In the box score, the Angels were charged with two errors in 45 chances, which computes to a .957 fielding percentage. That's about 30 points below standard, an abysmal number by any measure.
Yet, if you watched the game, you saw some wonderful leather work by the Angels behind starter Joe Saunders and closer Francisco Rodriguez. There were superb plays made by all four infielders, with second baseman Howard Kendrick starting four double plays turned by shortstop Erick Aybar, and Chone Figgins and Casey Kotchman excelling at the corners.
"We've made the plays the first three games, that's for sure," manager Mike Scioscia said before Thursday's finale of the four-game set with Minnesota.
"With Kelvim [Escobar] and John [Lackey] out of the equation, the makeup of our staff will pitch to contact more. Those guys had the ability to get strikeouts. Our defense will be even more important as we move forward."
Jon Garland made it through eight innings in his Angels debut on Tuesday night without a strikeout, but it didn't prevent him from producing a gem: eight innings, one run, six hits, one walk.
In the afterglow, Garland marveled at the play of his defense, notably an artistic double play started by Figgins at third and several athletic plays by Maicer Izturis at shortstop.
On Wednesday night, it was more of the same, with Aybar's flying feet and the dexterity of Kendrick, Figgins and Kotchman paying dividends.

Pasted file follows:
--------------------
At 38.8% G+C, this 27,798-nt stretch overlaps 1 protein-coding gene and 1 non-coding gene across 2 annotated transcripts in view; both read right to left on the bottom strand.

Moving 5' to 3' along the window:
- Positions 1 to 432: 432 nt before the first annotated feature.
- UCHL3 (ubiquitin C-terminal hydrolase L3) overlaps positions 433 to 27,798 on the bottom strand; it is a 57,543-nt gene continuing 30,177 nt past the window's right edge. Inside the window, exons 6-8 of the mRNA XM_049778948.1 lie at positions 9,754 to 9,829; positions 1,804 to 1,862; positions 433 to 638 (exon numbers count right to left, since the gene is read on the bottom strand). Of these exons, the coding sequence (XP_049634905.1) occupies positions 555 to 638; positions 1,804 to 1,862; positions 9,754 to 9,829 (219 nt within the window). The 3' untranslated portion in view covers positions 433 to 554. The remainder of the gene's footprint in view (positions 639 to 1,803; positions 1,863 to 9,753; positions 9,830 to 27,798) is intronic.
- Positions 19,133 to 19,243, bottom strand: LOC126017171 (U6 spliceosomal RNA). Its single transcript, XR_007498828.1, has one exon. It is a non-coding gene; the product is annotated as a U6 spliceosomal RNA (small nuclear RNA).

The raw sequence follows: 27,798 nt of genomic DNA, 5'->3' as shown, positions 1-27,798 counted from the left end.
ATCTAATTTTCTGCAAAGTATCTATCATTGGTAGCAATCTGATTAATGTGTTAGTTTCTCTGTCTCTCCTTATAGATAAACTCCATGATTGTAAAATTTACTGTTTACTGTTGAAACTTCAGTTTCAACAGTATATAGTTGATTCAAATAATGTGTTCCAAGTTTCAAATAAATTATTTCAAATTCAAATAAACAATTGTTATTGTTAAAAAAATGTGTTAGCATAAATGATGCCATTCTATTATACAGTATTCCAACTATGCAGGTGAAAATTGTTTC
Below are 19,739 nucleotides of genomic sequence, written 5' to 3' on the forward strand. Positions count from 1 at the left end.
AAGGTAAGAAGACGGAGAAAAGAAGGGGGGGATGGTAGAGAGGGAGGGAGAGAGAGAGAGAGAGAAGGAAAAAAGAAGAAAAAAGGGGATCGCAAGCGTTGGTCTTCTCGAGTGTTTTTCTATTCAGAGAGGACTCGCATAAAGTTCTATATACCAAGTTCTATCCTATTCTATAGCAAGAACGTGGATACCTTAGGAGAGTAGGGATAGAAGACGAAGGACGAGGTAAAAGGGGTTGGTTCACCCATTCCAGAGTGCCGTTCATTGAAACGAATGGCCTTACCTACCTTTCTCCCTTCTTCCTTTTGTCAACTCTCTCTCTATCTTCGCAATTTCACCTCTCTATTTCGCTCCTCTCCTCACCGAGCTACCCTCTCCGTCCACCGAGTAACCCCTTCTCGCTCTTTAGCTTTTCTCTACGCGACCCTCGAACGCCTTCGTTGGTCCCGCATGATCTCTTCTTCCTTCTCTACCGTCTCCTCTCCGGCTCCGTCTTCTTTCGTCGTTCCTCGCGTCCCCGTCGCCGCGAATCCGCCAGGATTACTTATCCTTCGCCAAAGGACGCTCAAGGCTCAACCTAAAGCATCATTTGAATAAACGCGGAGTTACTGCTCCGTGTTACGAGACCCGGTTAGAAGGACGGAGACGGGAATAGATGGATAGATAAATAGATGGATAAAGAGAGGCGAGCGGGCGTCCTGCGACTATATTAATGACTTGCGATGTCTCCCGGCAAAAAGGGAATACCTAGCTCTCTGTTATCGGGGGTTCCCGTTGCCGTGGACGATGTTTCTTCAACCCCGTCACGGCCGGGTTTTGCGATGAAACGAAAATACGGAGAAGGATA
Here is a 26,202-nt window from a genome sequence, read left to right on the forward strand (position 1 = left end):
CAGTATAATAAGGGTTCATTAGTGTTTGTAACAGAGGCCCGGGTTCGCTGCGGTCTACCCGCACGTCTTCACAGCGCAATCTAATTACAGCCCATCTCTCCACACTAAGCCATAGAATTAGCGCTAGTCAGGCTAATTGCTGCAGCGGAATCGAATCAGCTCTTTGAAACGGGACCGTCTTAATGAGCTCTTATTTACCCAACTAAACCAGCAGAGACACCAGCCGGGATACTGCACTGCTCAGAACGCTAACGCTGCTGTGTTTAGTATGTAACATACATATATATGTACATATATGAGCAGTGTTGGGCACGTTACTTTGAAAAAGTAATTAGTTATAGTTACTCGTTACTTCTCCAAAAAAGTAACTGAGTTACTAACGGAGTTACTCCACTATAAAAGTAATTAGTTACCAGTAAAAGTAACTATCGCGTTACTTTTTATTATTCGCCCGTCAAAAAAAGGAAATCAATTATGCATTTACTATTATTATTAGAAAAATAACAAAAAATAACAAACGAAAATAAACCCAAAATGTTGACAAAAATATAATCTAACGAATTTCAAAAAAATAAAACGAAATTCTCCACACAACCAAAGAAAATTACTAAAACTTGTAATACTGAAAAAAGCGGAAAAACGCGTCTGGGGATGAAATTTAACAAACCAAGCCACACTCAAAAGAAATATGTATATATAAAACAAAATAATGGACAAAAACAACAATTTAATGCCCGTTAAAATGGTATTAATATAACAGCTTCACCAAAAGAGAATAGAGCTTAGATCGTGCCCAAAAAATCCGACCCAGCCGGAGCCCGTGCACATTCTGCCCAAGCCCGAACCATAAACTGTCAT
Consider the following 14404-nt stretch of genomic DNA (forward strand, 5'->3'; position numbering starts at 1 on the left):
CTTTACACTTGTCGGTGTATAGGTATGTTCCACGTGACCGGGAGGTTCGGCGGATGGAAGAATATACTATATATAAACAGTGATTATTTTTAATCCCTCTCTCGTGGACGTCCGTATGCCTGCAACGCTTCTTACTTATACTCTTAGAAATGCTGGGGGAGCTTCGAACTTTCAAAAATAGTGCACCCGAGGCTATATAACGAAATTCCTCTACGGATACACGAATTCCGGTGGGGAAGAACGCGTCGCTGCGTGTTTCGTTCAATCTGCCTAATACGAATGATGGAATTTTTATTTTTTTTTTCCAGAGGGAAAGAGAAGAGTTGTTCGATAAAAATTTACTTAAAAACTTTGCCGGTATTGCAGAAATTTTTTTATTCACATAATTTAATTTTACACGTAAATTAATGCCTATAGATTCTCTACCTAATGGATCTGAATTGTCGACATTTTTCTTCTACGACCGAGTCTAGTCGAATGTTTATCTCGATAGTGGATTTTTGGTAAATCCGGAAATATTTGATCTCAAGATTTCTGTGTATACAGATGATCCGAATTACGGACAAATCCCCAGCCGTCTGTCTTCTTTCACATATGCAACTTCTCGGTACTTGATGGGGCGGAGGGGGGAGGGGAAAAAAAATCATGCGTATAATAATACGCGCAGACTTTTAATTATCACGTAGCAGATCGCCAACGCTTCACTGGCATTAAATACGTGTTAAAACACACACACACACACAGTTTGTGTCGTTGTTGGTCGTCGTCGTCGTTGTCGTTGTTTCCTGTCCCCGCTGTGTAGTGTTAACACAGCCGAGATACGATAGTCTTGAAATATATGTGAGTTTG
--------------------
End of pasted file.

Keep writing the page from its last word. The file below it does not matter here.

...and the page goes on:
"Those guys were awesome," gushed Saunders. "Our defense was great."
Early on, fears that the loss of Gold Glove shortstop Orlando Cabrera -- dealt to the White Sox for Garland over the offseason -- would have a negative impact appear unfounded, given the performances of Izturis and Aybar.
The errors on Wednesday came on a ball to Aybar's left that he reached but couldn't hold and a throw by catcher Jeff Mathis that sailed into center field on a steal, enabling Nick Punto to reach third. Saunders pitched through both blips.
The Angels were tied with the Twins for 10th in the AL in fielding percentage (.984) through Wednesday, but you'd have a hard time convincing Scioscia that there have been nine better clubs with the glove.
More reflective of the Angels' defense was that league-best 1.38 team ERA.
Lyle Spencer is a reporter for MLB.com. This story was not subject to the approval of Major League Baseball or its clubs.